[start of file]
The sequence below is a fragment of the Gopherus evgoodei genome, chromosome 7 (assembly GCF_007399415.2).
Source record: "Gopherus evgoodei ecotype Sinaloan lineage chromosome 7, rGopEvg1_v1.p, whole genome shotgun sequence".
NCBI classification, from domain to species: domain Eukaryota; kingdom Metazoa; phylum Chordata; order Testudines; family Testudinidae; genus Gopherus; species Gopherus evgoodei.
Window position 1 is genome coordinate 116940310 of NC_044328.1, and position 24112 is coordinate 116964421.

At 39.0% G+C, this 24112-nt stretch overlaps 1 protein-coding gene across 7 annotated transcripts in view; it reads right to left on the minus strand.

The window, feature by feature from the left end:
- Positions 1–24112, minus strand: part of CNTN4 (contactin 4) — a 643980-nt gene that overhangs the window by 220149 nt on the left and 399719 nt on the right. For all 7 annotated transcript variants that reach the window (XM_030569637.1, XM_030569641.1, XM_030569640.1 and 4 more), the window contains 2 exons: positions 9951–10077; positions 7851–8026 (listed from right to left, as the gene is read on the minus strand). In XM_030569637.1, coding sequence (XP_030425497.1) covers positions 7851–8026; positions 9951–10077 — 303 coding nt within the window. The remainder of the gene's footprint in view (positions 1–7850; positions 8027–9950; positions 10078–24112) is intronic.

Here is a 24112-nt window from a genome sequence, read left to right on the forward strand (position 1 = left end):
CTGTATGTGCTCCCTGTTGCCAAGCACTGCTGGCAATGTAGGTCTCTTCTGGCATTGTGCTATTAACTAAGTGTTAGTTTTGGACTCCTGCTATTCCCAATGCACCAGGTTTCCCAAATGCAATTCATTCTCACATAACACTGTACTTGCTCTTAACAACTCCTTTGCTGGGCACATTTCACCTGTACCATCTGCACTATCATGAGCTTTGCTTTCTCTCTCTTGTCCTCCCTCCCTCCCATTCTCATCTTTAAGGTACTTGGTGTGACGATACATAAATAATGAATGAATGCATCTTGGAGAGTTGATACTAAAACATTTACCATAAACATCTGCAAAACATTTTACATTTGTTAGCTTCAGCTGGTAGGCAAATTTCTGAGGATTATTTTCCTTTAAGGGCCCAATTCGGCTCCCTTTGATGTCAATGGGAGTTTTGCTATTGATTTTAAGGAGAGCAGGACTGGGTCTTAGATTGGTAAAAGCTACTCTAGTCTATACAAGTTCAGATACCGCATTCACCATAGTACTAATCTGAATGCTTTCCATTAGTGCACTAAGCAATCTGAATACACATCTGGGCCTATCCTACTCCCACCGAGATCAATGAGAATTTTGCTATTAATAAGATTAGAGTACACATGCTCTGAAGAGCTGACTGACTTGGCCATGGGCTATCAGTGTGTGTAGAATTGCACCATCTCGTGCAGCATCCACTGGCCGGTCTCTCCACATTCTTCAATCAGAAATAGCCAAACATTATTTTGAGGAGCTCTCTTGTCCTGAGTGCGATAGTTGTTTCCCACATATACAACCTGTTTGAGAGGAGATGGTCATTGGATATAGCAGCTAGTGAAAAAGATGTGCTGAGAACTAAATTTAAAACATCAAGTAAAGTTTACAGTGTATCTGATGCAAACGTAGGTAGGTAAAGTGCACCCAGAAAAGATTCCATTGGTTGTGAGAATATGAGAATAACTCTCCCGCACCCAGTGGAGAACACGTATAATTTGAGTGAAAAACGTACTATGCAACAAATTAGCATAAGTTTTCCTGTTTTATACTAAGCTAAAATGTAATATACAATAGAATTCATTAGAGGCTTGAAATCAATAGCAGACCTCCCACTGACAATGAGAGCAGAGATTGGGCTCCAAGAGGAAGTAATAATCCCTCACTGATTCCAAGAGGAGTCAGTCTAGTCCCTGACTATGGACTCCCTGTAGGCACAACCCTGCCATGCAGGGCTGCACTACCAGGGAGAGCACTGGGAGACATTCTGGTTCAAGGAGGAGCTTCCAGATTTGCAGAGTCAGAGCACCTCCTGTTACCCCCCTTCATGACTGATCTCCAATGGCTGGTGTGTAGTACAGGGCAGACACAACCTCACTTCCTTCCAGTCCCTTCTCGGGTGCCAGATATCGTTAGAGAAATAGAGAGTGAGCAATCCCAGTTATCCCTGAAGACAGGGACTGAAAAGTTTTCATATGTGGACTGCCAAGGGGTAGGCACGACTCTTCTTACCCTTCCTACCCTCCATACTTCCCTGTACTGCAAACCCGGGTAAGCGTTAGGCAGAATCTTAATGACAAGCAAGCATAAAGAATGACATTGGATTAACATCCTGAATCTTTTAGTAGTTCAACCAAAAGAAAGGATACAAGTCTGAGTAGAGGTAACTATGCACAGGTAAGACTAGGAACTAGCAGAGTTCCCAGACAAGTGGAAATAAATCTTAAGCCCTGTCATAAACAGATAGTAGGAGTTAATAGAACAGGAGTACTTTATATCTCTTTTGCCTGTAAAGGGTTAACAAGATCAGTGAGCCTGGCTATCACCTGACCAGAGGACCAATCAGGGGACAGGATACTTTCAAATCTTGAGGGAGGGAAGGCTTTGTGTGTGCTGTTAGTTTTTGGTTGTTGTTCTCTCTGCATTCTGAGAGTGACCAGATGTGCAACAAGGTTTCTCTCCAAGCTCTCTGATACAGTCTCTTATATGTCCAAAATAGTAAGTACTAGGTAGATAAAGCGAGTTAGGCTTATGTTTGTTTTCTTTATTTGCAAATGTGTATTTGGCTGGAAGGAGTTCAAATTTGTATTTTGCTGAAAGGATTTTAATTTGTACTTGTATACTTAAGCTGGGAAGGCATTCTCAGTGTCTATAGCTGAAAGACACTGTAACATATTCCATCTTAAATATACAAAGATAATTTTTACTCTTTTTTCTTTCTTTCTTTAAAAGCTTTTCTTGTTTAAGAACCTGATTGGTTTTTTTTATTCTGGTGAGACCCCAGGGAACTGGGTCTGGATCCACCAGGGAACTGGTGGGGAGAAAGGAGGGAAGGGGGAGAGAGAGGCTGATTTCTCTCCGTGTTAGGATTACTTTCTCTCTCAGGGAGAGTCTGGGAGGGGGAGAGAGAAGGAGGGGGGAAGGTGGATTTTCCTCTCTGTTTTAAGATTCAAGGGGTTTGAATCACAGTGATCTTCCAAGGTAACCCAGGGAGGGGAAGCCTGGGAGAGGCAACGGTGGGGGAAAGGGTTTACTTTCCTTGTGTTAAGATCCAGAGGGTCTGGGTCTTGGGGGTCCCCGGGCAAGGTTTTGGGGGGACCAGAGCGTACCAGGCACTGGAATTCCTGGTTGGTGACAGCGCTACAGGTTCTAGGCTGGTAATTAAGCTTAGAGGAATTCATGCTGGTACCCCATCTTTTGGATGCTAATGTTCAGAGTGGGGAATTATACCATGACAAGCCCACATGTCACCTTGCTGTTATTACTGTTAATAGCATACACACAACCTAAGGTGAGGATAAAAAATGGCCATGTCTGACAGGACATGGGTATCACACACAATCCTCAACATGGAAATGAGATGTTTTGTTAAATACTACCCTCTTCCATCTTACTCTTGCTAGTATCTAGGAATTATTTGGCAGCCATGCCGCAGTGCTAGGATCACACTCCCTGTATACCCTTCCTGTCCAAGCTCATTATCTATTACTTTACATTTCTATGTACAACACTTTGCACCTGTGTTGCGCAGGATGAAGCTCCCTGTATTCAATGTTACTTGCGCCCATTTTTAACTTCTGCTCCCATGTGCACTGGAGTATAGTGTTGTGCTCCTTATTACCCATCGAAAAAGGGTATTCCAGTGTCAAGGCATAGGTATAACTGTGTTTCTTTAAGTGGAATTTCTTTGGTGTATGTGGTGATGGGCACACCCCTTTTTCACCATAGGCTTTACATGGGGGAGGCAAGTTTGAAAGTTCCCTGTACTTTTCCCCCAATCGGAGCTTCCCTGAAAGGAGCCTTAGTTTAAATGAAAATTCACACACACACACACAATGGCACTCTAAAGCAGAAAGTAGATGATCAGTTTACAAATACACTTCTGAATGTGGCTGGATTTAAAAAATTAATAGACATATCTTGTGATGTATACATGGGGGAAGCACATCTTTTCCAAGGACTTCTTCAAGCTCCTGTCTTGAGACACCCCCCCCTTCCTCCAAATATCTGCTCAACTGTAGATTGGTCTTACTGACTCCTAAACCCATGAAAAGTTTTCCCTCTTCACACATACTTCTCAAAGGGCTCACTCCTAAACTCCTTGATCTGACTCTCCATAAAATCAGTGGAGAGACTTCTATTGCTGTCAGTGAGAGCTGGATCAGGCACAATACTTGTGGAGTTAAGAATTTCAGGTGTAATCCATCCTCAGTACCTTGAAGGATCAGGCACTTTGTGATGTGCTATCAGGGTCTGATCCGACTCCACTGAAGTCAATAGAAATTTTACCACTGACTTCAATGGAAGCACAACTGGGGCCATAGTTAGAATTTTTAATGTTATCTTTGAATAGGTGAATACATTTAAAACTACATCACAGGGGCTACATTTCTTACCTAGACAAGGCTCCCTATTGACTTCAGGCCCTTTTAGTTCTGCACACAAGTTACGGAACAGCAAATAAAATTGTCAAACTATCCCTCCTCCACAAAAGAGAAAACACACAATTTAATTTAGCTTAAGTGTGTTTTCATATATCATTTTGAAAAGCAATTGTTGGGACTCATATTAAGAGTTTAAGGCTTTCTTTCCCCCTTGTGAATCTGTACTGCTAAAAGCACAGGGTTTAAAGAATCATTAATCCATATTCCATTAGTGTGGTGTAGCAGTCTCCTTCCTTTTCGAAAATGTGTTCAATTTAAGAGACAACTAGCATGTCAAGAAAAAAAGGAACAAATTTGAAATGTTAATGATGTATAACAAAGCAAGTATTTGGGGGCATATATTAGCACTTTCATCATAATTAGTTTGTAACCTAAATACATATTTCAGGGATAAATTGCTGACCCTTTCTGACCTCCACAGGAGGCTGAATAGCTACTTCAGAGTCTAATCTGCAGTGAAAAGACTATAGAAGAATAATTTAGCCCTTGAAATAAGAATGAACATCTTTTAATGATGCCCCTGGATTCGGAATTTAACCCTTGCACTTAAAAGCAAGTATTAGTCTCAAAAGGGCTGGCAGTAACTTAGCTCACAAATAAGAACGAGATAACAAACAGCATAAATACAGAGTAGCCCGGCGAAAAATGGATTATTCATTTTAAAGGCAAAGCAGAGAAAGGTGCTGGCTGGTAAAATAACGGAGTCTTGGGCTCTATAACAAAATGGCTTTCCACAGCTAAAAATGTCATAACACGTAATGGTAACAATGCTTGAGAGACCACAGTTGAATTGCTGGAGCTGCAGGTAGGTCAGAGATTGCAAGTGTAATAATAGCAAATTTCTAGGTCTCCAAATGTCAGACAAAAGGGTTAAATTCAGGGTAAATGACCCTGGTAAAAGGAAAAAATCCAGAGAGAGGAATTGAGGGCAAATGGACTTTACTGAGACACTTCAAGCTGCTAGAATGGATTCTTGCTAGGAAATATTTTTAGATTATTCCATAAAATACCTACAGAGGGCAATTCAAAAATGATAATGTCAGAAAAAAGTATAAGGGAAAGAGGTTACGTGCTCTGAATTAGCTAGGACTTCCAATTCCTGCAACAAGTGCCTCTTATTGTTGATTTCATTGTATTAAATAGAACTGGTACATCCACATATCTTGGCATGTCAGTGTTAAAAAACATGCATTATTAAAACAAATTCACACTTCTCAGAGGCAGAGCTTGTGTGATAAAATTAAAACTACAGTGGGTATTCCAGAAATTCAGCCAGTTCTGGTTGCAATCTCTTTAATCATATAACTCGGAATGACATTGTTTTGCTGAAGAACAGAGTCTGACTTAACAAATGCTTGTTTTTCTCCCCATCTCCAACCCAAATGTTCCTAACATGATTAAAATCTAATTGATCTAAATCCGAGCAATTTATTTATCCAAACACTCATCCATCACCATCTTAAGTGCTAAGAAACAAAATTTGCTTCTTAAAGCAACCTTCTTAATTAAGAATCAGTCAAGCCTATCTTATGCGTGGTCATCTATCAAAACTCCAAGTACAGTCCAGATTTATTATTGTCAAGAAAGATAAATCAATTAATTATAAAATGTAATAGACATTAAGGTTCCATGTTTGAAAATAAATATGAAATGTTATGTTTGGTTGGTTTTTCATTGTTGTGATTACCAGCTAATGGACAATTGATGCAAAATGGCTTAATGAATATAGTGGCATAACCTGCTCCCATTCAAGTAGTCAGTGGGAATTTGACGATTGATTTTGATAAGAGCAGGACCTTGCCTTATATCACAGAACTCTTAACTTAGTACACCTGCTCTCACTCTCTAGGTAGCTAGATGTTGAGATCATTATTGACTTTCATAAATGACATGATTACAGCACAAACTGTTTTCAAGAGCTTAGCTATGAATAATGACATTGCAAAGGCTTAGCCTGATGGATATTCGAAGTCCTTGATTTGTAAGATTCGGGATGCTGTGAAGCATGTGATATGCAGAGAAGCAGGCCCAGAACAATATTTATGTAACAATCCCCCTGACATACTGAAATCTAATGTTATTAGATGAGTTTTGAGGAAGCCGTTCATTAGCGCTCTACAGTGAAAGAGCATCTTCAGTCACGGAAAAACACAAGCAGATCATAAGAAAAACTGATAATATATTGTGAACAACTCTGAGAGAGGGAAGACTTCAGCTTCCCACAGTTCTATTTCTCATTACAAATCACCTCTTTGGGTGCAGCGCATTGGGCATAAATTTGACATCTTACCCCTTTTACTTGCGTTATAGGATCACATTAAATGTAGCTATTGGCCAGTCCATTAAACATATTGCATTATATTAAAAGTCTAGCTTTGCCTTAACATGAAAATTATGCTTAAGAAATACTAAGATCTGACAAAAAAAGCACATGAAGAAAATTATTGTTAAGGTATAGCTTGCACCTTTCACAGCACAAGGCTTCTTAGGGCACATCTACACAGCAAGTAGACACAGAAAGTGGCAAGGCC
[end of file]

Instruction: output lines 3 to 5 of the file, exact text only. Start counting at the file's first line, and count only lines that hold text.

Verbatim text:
NCBI classification, from domain to species: domain Eukaryota; kingdom Metazoa; phylum Chordata; order Testudines; family Testudinidae; genus Gopherus; species Gopherus evgoodei.
Window position 1 is genome coordinate 116940310 of NC_044328.1, and position 24112 is coordinate 116964421.

At 39.0% G+C, this 24112-nt stretch overlaps 1 protein-coding gene across 7 annotated transcripts in view; it reads right to left on the minus strand.